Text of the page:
In the end thank you so much for your nice words and i can't wait to be part of The Catholic Church. I wished for it for so many years.


#5

[quote="Aboveallbereal, post:3, topic:212902"]
You are in a difficult situation and there is, I feel, no glib easy way out. May I say you seem to be afflicted with a somewhat disabling and unfortunate relationship with your parents. Fearful of a domanant father and overly protective of a dominated mother. This is not an easy place to be and I have sympathy.

Just an idea which may or may not be possible in your circumstances but perhaps inviting your husband along when you speak to your father in order to have him "back up" your assertions that your mother had no act or part in your decision might help. If your dad is a traditional orthodox father as it appears he may be ( and that has many strengths ) he will presumably accept your having regard to your husband's views - a regard which is natural and proper to a Christian lady be she orthodox or catholic and which clearly he expects of your mother.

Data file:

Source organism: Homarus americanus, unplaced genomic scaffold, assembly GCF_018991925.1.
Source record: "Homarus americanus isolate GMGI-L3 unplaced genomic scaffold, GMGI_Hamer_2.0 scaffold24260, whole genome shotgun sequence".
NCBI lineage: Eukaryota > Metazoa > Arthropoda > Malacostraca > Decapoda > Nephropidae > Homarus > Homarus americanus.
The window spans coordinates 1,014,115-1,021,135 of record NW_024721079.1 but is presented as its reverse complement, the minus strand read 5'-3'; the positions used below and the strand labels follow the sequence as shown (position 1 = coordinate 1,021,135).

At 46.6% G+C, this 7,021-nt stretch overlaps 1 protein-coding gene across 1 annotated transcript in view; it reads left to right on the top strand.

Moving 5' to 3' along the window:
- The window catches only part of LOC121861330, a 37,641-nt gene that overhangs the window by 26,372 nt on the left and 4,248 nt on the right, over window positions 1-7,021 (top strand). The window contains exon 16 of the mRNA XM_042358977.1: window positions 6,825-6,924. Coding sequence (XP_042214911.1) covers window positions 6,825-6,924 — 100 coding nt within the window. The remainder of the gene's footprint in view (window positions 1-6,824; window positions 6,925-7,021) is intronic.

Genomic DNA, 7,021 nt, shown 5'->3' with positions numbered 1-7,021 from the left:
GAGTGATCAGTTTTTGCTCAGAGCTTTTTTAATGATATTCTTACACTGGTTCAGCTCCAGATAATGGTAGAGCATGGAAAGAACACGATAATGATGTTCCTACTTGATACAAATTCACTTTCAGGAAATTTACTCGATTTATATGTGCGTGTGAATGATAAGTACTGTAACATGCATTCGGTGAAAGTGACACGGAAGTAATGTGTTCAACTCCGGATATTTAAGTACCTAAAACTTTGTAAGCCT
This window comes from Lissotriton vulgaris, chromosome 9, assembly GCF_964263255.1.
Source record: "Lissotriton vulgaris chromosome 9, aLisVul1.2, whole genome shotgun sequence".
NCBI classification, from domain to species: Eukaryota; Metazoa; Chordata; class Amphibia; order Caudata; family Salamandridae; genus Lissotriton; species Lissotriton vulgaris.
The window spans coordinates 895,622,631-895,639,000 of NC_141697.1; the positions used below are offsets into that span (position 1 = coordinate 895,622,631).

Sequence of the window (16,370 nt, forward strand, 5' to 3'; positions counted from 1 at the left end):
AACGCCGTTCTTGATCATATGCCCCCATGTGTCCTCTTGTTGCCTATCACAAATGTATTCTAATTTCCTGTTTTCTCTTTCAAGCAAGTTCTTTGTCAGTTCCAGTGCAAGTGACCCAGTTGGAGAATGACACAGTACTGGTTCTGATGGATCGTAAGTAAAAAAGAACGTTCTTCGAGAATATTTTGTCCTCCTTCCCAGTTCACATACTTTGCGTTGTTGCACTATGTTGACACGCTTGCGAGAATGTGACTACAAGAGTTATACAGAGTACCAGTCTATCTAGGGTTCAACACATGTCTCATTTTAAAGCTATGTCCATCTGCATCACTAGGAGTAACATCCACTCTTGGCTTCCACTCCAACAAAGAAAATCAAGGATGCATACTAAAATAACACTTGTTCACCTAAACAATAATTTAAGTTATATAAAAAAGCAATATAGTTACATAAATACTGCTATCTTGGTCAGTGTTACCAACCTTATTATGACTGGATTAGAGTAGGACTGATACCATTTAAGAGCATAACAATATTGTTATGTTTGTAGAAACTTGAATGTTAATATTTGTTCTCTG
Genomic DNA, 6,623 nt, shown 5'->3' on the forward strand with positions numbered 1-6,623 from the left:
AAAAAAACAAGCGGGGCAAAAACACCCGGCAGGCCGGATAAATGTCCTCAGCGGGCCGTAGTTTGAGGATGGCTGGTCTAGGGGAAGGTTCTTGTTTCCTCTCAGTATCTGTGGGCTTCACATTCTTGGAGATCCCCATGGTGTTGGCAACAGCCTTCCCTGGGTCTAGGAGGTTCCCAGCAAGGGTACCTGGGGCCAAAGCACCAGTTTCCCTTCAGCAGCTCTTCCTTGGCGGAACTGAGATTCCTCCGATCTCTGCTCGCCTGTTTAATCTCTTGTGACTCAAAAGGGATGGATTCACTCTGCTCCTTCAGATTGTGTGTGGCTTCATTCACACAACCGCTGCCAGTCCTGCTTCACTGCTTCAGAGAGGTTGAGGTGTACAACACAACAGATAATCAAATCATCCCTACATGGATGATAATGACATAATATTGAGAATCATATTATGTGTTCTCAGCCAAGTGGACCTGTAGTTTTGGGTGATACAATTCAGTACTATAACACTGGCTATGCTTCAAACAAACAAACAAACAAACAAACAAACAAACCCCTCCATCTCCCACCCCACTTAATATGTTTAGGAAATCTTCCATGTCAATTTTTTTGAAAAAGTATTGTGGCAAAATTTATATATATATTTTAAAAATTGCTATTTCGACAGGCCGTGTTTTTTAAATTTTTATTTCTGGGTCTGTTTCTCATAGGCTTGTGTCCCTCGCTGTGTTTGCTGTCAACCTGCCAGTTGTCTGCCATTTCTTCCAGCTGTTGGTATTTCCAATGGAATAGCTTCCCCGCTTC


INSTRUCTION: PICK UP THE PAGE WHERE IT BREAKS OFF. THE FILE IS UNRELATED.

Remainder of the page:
That said welcome home to the Church of Our Lord my sister. I wish you and your parents and husband many blessings.

[/quote]

One thing to be careful of, you may end up with your father hating your husband. You may want to consider confronting him yourself and repeatedly emphasize that you came to the conclusion on your own. And don't back down. Domineering people expect people to come under their authority. If you refuse to back down, it will take him out of his zone and will give you an advantage. I'm not saying to be aggressive (don't walk up to him, punch him in the mouth, and say, "Hey Dad, I'm Catholic!" ).

My wife has a domineering father who despises me, mainly because I don't put up with his garbage and I defend my wife. At some point you may have to give the responsibility of defending yourself to your husband, that's what we hairy manly men are called to do for our wives.

EDIT: Sorry, didn't read your second post all the way through. If your husband doesn't care, then blame him! ;) That's what I tell my wife to do. :D


#6

I finally told my father. He was angry in the begining but when he saw that there is no way to change my mind he changed the subject. Everytime i tried to talk to him again in the last 2 weeks he is changing the subject.


#7

I am late coming into this but you might want to email him a few of the articles from both sides on the talks the Orthodox Church and the Catholic Church are having about coming into Full Communion and closing the Schism. Many that are Cradle Orthodox or Cradle Catholics do not always realize how close we really are and this may lessen his angst a bit to know we may soon be One Church after all.

Now close eyes and sing "It's a small a world" and hug an Anglican. - LOL.


closed #8